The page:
I know I said I was going to take a week off, but I also know that a lot of you care a lot about Susan and how she’s doing. And besides, sometimes it’s helpful for me to write things down, to help me make sense of and remember them.
The very short version is: Susan is in incredible pain, and I’m scrambling to block it as best as I can.
The longer version is that on Thursday, Susan had to hold perfectly still in order to not feel like she was being stabbed with a knife.
I asked the doctor to come over (side note: the doctor just bought a Gary Fisher Rig, so we both have to make a conscious effort to not talk about mountain biking whenever he’s here). The doctor outlined our options as basically being to start steroids, as well as increase pain medication either through pills or through an IV.
Susan didn’t want to go near the steroids, in spite of the pain — I’m afraid both of us have such bad memories of her last encounter with steroids that even when desperate, we’d rather try just about anything else.
I wanted to go with the morphine pump, because it’s the more aggressive option and delivers pain medication constantly and directly, and I just didn’t see pills as being able to help that well.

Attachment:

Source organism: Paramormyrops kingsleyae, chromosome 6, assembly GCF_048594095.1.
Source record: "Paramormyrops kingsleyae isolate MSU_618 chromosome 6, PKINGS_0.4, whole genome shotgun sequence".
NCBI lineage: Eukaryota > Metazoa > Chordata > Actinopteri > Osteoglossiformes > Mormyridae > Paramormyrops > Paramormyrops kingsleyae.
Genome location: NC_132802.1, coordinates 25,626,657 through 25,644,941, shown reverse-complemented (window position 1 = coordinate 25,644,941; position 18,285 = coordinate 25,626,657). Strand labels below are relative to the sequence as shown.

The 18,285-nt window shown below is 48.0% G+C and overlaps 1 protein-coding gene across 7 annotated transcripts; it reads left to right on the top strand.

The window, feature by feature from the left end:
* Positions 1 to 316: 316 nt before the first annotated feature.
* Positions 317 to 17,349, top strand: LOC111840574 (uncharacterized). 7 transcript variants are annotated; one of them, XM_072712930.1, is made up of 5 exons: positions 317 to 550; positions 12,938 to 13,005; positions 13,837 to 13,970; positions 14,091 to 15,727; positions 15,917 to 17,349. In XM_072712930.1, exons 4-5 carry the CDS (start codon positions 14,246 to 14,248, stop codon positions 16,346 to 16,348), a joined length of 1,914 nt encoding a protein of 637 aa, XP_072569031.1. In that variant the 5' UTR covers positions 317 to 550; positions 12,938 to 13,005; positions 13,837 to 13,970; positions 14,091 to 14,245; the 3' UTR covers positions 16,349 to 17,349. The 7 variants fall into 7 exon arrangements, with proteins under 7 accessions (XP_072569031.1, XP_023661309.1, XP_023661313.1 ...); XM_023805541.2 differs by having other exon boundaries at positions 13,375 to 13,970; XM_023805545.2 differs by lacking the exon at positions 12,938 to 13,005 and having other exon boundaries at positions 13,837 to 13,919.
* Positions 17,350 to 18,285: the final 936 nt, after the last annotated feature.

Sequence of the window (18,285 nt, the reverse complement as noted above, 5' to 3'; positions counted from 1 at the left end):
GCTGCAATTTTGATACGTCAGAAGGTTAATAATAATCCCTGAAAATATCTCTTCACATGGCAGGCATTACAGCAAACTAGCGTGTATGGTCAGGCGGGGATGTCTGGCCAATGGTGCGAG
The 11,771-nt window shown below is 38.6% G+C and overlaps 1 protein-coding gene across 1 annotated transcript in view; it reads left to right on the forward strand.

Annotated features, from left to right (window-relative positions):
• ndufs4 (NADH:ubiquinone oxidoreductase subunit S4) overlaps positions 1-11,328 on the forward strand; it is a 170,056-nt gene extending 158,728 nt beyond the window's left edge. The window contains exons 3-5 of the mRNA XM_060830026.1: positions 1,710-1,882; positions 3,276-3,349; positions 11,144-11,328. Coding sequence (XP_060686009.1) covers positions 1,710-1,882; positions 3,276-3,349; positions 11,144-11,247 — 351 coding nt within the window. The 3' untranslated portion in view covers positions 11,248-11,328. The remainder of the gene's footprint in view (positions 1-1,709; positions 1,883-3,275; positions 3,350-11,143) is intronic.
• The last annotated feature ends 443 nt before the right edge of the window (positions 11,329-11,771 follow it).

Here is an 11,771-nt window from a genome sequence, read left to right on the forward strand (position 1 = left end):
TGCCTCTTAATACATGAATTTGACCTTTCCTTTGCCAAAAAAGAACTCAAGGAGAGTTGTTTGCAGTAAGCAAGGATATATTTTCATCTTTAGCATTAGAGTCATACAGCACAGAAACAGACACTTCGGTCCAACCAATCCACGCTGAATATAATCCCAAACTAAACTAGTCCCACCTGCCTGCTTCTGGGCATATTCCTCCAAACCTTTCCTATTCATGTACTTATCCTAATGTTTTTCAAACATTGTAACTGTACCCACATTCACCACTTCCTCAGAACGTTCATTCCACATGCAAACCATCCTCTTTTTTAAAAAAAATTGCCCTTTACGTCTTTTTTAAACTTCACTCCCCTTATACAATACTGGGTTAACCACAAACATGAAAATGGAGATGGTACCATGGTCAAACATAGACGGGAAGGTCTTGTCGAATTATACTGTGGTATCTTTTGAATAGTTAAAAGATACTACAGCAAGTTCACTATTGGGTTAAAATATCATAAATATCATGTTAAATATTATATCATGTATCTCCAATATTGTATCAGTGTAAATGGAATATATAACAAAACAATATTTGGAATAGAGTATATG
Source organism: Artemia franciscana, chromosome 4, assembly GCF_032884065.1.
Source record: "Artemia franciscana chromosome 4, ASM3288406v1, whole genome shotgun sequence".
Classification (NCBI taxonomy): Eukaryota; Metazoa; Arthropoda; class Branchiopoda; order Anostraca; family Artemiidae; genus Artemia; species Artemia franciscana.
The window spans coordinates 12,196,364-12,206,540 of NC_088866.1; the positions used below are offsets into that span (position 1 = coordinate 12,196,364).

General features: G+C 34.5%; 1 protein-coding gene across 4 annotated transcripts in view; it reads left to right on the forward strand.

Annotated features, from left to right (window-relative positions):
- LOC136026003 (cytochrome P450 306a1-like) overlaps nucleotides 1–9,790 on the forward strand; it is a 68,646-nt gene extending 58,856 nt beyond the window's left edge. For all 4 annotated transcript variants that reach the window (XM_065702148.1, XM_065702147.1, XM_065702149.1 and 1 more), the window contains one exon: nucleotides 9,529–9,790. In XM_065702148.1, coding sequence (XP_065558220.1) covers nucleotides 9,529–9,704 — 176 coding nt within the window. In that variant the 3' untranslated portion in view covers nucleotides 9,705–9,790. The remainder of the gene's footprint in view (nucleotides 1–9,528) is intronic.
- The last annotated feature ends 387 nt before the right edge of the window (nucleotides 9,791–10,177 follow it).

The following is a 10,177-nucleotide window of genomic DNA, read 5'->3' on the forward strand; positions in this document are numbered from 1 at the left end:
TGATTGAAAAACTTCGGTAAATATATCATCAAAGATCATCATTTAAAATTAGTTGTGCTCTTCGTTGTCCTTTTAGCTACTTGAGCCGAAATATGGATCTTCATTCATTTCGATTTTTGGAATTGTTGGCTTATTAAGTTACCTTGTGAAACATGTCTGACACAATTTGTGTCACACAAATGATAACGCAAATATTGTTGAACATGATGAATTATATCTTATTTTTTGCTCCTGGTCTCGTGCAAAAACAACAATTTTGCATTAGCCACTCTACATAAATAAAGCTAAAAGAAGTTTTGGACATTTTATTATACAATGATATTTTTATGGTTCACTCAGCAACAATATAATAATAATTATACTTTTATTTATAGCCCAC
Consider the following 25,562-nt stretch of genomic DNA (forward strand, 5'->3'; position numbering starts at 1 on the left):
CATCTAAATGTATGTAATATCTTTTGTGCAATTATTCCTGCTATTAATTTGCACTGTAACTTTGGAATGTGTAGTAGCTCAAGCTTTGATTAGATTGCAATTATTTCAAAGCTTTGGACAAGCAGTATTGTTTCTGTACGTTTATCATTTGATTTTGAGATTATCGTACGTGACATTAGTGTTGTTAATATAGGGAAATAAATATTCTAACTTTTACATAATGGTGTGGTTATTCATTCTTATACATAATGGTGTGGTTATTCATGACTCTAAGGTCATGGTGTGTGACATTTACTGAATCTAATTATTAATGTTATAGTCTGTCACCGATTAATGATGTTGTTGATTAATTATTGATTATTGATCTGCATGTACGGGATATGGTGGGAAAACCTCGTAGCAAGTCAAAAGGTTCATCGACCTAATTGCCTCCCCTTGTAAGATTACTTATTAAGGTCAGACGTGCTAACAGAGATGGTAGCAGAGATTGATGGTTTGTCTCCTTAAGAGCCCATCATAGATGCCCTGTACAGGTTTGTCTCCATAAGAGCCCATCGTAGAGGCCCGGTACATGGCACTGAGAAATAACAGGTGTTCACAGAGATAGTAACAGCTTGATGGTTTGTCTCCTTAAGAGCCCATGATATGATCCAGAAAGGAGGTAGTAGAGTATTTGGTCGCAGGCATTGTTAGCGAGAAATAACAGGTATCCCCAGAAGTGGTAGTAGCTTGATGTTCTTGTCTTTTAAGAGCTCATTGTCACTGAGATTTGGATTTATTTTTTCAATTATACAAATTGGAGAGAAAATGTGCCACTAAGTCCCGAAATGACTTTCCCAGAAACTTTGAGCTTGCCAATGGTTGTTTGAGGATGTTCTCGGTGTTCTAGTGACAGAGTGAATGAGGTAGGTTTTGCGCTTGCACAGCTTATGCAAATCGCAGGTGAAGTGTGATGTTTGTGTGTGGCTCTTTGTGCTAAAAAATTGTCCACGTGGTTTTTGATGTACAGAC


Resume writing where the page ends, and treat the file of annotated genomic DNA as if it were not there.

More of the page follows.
Susan, on the other hand, didn’t like the idea of yet another tube being permanently attached. Plus, going to a morphine pump feels like you’re crossing a line.
So we went with extended release morphine pills, with immediate release morphine to supplement for breakthrough pain. No more Lortab — that’s too weak of sauce (and the pills are too big and hard to swallow) for Susan now.
And she’s taking five times as much as she used to be.
But it’s not enough. She’s still hurting, bad.
So I just called the hospice people and said how things have been going, and told them I wanted to revisit the morphine pump idea. I just can’t have Susan hurt this much. Even if it makes her sleep 16 hours a day, I can’t have her hurt so bad.
I hate cancer so much.